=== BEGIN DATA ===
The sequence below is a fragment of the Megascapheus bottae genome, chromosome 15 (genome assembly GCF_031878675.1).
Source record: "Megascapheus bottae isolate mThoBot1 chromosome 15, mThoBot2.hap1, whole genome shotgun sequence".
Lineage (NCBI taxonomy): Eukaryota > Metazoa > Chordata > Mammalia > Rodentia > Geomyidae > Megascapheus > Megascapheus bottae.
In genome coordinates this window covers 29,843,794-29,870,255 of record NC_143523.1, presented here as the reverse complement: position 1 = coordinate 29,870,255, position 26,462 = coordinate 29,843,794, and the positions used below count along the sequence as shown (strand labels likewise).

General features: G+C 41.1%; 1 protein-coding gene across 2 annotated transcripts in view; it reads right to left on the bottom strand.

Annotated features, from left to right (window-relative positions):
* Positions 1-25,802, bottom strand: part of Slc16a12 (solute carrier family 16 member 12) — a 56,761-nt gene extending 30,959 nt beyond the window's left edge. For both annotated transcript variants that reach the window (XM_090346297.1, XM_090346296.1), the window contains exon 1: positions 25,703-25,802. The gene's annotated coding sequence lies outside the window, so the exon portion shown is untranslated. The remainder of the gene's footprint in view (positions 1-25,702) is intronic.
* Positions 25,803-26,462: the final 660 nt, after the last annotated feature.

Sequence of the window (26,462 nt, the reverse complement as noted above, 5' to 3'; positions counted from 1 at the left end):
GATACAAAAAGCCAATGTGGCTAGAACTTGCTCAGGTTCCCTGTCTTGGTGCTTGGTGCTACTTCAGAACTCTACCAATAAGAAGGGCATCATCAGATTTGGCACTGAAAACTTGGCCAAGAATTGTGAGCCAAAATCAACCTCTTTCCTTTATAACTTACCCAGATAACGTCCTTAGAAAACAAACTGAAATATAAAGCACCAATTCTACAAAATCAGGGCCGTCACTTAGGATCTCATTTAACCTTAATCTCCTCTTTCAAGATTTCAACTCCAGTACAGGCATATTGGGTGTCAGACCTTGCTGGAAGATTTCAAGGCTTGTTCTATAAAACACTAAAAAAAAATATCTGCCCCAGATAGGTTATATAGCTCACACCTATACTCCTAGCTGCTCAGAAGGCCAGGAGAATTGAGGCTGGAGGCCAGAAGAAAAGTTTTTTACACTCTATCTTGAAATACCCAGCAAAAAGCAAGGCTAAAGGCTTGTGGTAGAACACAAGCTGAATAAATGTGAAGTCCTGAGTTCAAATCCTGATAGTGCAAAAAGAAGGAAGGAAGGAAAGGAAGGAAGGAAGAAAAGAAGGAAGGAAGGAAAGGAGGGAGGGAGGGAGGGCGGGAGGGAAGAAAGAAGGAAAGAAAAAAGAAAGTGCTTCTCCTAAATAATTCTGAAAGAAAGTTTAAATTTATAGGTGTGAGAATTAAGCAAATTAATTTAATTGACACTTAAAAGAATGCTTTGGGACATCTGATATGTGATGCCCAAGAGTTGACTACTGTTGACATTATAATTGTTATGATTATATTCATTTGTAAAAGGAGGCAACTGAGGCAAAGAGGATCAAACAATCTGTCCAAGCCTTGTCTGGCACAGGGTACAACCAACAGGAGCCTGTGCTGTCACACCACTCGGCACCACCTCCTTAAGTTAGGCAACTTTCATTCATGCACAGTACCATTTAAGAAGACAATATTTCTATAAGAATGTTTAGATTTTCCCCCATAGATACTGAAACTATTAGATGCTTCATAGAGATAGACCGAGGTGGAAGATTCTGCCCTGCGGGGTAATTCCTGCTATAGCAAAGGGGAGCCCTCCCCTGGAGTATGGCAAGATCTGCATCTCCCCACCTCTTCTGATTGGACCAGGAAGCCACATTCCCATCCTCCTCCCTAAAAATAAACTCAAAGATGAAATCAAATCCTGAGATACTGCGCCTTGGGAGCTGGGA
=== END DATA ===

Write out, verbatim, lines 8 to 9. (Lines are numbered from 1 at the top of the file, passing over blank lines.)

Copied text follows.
* Positions 25,803-26,462: the final 660 nt, after the last annotated feature.

Sequence of the window (26,462 nt, the reverse complement as noted above, 5' to 3'; positions counted from 1 at the left end):